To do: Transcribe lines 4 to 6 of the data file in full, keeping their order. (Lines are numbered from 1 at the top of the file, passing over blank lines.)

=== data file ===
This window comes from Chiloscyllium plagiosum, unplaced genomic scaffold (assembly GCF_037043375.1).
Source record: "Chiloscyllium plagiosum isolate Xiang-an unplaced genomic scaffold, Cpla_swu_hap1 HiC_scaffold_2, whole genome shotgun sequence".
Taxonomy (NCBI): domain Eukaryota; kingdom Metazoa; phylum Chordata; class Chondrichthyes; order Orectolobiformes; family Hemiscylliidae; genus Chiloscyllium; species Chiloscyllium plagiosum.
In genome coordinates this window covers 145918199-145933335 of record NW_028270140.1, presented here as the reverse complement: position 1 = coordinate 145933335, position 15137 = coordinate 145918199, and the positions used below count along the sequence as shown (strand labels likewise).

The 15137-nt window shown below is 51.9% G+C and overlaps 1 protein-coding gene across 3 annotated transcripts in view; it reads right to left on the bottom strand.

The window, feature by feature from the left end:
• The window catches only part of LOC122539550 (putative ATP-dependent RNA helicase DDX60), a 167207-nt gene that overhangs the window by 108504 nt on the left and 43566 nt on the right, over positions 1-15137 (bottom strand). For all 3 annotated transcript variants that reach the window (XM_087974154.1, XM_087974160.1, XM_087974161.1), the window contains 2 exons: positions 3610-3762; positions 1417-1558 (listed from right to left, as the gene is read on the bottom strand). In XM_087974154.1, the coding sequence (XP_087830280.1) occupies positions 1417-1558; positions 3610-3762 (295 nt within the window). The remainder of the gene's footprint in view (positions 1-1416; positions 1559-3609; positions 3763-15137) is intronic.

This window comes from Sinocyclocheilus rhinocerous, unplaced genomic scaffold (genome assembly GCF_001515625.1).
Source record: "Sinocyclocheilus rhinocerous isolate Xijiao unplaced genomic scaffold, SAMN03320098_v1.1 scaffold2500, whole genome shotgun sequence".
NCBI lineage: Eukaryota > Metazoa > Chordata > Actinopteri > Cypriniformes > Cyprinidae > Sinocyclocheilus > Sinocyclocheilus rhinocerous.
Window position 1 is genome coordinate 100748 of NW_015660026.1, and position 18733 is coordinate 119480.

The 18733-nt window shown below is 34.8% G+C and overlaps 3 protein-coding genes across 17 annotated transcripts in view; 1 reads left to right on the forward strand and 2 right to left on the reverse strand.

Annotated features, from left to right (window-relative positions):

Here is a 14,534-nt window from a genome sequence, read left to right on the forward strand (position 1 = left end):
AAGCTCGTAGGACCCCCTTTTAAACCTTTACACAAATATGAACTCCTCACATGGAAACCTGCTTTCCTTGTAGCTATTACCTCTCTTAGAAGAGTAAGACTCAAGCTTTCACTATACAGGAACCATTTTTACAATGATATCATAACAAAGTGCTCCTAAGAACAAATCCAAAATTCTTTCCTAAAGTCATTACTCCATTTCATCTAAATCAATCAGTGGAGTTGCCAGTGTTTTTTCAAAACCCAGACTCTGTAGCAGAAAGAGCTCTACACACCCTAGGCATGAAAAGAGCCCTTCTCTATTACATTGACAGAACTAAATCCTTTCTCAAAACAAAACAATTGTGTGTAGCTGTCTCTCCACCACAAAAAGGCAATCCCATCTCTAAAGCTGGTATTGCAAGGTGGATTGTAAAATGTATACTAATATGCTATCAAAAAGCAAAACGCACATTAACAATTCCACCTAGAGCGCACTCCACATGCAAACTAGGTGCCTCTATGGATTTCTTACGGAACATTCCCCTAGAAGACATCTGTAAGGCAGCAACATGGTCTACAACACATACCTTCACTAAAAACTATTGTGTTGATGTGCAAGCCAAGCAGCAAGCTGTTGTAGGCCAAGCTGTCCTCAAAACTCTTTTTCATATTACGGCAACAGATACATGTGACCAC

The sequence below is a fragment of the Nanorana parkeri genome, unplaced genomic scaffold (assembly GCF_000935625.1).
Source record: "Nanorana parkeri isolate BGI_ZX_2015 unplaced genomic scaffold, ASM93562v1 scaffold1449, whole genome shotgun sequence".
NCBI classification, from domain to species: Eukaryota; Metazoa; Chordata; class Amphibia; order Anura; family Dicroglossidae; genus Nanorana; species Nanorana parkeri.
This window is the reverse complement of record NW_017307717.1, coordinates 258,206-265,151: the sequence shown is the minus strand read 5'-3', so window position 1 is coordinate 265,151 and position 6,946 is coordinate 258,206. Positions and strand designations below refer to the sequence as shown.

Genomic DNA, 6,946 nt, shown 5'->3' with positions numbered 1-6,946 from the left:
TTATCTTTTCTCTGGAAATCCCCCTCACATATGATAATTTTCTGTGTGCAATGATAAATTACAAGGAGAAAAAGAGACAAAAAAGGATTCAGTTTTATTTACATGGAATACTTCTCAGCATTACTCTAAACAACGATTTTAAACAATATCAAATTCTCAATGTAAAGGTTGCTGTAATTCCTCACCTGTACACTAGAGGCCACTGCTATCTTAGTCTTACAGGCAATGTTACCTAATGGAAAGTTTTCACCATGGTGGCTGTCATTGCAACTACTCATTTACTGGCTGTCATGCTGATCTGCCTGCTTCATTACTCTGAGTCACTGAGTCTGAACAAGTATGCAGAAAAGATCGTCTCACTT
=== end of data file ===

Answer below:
In genome coordinates this window covers 145918199-145933335 of record NW_028270140.1, presented here as the reverse complement: position 1 = coordinate 145933335, position 15137 = coordinate 145918199, and the positions used below count along the sequence as shown (strand labels likewise).

The 15137-nt window shown below is 51.9% G+C and overlaps 1 protein-coding gene across 3 annotated transcripts in view; it reads right to left on the bottom strand.

The window, feature by feature from the left end: